Travel Tips for Americans

“Before you travel abroad, please brush up on your traveling skills.”

“My traveling skills?”

“A non-profit group, Business for Diplomatic Action (BDA), surveyed people in 130 countries. They found that much of the world perceives Americans to be loud, arrogant, ignorant, rude, boastful and unwilling to listen.”

“Has Teddy Kennedy been globe-trotting again?”

“Thankfully, BDA offers help: the World Citizens Guide. It offers 25 tips on how Americans can help change these negative perceptions while they travel.”

“I get it. You want us to be ambassadors.”

“Exactly. For starters, Americans need to dress better. In some countries, casual dress is a sign of disrespect. So wear a suit and tie. You can always remove them if you find you're overdressed.”

“A suit and tie on vacation! But I just picked up five Hawaiian shirts at the Wal-Mart.”

“And enough with the boasting. Talking about our wealth, power and status creates resentment in many countries.”

“The ingrates. You'd think with all the dough we're dropping on their little countries, they'd be grateful.”

“When conversing with people of other cultures, be sure to match your voice level and tonality to theirs.”

“But I tried that. I talked low and in a tone that suggested everybody was irritating me. Still, the French wanted nothing to do with me.”

“Always keep your conversations local. Don't assume other cultures care about American movies or the Super Bowl. Ask questions about their culture.”

“I did that, too. In Italy I asked everybody why they're so rude. Nobody waits in lines over there. I had to elbow some old lady to get a slice of pizza.”

“Americans need to be more patient. Most cultures don't move as fast as ours. Slow down the way you eat and talk.”

“I tried, but I couldn't help but gobble down the Quarter Pounder I got at the McDonald's joint in Rome. Man, those Italians know how to grill a burger.”

“Keep your religion private. Globally speaking, religion is very personal. Unless you're a professional missionary, don't share your religion with others.”

“I couldn't agree more. Hey, anybody think of introducing this concept to that guy who runs Iran?”

“Place special emphasis on learning the local customs. Did you know that in Japan it's considered rude to look someone in the eye for more than a few seconds?”

“Yeah, well maybe somebody should have told the Japanese it's rude to make cars so much better than ours. General Motors is so ashamed, they can't look anybody in the eye.”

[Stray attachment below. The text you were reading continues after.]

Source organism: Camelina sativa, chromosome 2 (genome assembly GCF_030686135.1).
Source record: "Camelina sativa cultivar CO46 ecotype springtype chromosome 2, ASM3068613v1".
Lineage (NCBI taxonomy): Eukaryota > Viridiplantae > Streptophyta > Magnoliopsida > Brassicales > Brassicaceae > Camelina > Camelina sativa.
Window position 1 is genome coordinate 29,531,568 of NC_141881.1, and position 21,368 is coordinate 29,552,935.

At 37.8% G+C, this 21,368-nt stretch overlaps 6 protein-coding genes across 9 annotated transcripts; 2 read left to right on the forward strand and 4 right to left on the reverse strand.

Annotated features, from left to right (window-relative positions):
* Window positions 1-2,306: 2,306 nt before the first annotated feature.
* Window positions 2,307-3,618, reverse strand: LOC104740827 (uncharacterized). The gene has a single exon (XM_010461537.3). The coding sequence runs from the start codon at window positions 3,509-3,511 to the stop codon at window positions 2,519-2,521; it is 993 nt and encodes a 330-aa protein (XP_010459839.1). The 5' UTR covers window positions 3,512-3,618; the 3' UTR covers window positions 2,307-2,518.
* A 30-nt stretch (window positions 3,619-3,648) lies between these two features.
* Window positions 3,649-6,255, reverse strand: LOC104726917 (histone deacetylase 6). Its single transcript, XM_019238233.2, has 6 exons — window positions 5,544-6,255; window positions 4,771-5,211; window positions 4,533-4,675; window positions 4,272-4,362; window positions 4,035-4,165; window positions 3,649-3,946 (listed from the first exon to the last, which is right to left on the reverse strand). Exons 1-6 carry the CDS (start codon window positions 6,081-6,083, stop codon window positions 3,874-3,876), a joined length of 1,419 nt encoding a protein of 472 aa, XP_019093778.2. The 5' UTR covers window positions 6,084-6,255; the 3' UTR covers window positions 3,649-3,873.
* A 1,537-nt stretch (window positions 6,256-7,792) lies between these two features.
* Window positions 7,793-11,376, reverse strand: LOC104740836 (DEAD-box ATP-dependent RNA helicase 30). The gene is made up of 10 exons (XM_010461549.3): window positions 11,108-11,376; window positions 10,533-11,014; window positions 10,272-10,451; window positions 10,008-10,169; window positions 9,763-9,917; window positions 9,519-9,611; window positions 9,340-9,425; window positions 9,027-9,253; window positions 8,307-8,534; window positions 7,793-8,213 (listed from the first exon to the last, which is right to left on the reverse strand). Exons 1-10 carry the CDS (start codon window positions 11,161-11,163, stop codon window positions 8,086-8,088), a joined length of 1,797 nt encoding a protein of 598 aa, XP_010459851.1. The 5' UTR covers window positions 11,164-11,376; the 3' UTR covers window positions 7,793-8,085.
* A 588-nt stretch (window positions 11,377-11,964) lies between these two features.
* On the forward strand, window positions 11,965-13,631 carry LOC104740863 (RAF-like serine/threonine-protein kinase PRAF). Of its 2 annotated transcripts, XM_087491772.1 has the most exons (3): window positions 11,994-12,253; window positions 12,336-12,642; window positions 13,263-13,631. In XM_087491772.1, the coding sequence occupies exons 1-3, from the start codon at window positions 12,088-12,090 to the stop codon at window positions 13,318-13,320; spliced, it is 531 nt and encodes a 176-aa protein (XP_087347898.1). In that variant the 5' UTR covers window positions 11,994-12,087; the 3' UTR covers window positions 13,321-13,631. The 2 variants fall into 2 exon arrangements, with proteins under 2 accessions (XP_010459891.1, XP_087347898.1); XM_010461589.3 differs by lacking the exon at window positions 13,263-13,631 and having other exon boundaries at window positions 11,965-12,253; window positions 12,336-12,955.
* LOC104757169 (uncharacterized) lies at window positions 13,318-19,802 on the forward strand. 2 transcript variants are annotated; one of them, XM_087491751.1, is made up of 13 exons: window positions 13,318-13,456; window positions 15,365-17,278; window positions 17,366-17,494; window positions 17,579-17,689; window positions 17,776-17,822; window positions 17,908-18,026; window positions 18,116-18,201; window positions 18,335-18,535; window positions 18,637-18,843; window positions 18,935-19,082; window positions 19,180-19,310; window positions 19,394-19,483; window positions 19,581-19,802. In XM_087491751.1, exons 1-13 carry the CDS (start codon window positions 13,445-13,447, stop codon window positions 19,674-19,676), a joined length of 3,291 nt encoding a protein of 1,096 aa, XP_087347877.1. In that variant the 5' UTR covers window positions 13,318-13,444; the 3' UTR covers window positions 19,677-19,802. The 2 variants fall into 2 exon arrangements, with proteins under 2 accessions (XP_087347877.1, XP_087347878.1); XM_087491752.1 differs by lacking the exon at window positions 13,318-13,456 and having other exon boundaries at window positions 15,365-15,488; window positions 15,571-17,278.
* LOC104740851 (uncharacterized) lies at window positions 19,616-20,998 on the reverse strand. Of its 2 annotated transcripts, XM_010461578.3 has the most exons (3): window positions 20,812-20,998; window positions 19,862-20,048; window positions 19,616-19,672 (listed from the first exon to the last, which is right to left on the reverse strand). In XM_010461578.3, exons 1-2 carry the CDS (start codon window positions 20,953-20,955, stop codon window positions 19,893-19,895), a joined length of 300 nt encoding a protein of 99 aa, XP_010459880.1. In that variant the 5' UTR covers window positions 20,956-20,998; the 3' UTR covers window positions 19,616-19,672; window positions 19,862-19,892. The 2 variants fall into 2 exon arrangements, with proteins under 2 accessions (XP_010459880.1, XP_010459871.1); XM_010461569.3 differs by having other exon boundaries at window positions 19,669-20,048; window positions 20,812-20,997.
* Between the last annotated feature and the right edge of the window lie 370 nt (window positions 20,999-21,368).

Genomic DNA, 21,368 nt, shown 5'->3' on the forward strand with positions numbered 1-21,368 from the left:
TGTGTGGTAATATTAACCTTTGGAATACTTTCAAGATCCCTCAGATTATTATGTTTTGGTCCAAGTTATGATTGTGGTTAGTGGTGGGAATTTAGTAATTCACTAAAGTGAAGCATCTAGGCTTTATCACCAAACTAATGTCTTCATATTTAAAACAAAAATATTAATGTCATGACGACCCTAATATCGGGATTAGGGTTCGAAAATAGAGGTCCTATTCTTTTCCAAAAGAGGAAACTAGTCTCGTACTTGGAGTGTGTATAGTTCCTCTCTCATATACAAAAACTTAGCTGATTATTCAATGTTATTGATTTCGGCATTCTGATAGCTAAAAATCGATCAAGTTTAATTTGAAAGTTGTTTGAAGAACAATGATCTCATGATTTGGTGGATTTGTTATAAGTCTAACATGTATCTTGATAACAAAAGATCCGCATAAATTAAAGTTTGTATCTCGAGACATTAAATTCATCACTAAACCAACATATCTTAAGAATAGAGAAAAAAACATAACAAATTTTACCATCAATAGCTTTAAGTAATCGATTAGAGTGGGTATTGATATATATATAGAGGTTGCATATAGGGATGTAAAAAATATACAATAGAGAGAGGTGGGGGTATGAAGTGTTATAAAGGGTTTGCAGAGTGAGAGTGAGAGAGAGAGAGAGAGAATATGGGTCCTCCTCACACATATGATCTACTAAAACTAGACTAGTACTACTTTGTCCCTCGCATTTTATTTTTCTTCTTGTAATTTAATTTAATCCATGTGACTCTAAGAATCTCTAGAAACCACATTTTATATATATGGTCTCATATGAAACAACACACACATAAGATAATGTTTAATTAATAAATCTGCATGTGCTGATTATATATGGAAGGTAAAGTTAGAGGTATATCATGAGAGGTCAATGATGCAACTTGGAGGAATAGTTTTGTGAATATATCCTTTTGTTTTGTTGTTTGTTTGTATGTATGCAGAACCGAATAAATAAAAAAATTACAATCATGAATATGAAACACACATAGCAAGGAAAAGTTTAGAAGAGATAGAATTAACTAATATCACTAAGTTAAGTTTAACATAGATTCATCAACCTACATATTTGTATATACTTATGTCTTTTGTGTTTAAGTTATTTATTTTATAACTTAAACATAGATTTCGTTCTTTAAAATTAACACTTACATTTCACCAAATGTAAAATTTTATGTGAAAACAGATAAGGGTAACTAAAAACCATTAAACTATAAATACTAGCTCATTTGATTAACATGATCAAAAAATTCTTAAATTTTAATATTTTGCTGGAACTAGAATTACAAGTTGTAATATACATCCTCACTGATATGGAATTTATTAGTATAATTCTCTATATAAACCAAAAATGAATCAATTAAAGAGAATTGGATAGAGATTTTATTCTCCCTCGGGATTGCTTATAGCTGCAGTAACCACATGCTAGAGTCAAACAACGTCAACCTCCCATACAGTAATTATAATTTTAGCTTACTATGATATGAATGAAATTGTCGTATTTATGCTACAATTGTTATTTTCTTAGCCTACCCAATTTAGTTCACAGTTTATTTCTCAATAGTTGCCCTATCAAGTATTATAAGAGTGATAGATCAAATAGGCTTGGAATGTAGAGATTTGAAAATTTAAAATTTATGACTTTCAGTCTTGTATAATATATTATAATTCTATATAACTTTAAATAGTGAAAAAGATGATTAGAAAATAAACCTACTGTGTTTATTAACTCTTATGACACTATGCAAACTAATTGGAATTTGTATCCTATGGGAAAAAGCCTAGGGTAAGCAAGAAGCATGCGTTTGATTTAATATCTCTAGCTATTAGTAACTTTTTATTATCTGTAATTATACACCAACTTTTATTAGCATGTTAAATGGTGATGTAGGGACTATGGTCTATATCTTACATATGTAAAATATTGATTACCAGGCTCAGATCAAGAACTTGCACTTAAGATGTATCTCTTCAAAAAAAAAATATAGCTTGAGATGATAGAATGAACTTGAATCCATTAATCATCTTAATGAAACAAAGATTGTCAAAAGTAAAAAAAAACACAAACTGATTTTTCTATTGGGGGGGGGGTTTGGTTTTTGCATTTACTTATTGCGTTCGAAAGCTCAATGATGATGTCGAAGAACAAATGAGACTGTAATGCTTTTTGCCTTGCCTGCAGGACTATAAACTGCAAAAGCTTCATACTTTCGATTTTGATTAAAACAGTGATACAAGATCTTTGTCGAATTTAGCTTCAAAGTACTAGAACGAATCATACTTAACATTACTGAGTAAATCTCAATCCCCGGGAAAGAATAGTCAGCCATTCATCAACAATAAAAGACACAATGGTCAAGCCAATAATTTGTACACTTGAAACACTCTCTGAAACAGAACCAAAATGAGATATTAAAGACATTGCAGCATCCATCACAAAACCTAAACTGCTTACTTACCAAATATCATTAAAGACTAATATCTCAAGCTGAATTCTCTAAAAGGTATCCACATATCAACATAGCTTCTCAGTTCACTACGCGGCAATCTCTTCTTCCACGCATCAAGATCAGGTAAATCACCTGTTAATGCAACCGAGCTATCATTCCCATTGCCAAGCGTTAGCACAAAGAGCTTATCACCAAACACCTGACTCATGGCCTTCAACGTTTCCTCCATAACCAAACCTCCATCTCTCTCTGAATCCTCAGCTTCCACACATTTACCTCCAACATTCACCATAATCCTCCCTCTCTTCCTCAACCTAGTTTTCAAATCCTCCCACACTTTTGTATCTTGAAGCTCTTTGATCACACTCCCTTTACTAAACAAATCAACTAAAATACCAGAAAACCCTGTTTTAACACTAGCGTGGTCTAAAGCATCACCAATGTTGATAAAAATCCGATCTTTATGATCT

“In Thailand, it's illegal to exit the country with an image of the Buddha.”

“No kidding. In Afghanistan, it was illegal to HAVE images of the Buddha. I guess that's why the Taliban nuts blew up those ancient, mountain-sized sculptures.”

“Be aware of the power of hand gestures. Europeans wave 'good bye' and 'hello' by wagging their fingers up and down, while keeping their palm out and their hand and arm stationary. But in Europe, the common American wave means 'no.'”

“Hey, how about the next time they ask us for assistance, we wave at them?”

“Americans are notoriously poor with geography. Be sure to bring a map so you can familiarize yourself with the local region.”

“Map? What is this thing you call map?”

“And locals appreciate when you learn some basic statements in their language.”

“Yeah, that can be useful, too. I learned how to say, 'Hey, pal, where's the John?' That could come in handy in an emergency.”

“The point is the world is unhappy with America right now. Many people dislike our foreign policy and the war in Iraq. They worry that our culture is overtaking theirs.”

“It ain't easy being the only super power.”

“The truth is Americans are generous, enthusiastic and industrious. If the 60 million Americans who travel each year can embrace 25 simple travel tips, perhaps we can begin to change the negative perceptions the world holds of us.”

“OK, I'll give it a whirl. But I'm going to wear my Hawaiian shirt with that suit and tie.”

Tom Purcell's weekly political humor column runs in newspapers and Web sites across America. His email address is; his web address is

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